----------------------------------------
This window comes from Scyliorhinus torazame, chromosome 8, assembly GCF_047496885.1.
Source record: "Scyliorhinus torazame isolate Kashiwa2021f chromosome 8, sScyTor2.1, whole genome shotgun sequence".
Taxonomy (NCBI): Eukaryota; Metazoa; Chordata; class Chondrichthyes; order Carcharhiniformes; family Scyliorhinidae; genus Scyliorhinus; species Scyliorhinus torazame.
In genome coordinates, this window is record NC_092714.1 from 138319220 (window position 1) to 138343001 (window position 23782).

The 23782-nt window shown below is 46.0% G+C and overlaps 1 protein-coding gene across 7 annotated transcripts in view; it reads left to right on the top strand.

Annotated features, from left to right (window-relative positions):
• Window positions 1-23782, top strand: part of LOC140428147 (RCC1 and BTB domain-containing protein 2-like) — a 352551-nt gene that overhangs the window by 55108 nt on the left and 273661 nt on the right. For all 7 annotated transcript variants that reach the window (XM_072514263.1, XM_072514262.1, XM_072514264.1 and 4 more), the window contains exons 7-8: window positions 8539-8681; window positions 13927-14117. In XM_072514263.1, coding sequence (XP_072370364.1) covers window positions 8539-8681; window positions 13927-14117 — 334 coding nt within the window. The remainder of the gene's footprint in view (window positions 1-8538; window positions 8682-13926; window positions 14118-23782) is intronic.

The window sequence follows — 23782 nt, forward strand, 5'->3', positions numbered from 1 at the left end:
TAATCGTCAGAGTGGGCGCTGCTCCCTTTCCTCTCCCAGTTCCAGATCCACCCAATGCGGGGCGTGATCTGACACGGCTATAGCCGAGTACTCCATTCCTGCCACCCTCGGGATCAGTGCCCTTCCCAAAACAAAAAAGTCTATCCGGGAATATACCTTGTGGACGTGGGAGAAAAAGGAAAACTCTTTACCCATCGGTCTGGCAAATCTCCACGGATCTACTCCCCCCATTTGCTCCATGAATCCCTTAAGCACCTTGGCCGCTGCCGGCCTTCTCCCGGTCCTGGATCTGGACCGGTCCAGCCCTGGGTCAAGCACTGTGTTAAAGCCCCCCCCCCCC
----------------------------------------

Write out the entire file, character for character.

This window comes from Scyliorhinus torazame, chromosome 8, assembly GCF_047496885.1.
Source record: "Scyliorhinus torazame isolate Kashiwa2021f chromosome 8, sScyTor2.1, whole genome shotgun sequence".
Taxonomy (NCBI): Eukaryota; Metazoa; Chordata; class Chondrichthyes; order Carcharhiniformes; family Scyliorhinidae; genus Scyliorhinus; species Scyliorhinus torazame.
In genome coordinates, this window is record NC_092714.1 from 138319220 (window position 1) to 138343001 (window position 23782).

The 23782-nt window shown below is 46.0% G+C and overlaps 1 protein-coding gene across 7 annotated transcripts in view; it reads left to right on the top strand.

Annotated features, from left to right (window-relative positions):
• Window positions 1-23782, top strand: part of LOC140428147 (RCC1 and BTB domain-containing protein 2-like) — a 352551-nt gene that overhangs the window by 55108 nt on the left and 273661 nt on the right. For all 7 annotated transcript variants that reach the window (XM_072514263.1, XM_072514262.1, XM_072514264.1 and 4 more), the window contains exons 7-8: window positions 8539-8681; window positions 13927-14117. In XM_072514263.1, coding sequence (XP_072370364.1) covers window positions 8539-8681; window positions 13927-14117 — 334 coding nt within the window. The remainder of the gene's footprint in view (window positions 1-8538; window positions 8682-13926; window positions 14118-23782) is intronic.

The window sequence follows — 23782 nt, forward strand, 5'->3', positions numbered from 1 at the left end:
TAATCGTCAGAGTGGGCGCTGCTCCCTTTCCTCTCCCAGTTCCAGATCCACCCAATGCGGGGCGTGATCTGACACGGCTATAGCCGAGTACTCCATTCCTGCCACCCTCGGGATCAGTGCCCTTCCCAAAACAAAAAAGTCTATCCGGGAATATACCTTGTGGACGTGGGAGAAAAAGGAAAACTCTTTACCCATCGGTCTGGCAAATCTCCACGGATCTACTCCCCCCATTTGCTCCATGAATCCCTTAAGCACCTTGGCCGCTGCCGGCCTTCTCCCGGTCCTGGATCTGGACCGGTCCAGCCCTGGGTCAAGCACTGTGTTAAAGCCCCCCCCCCCC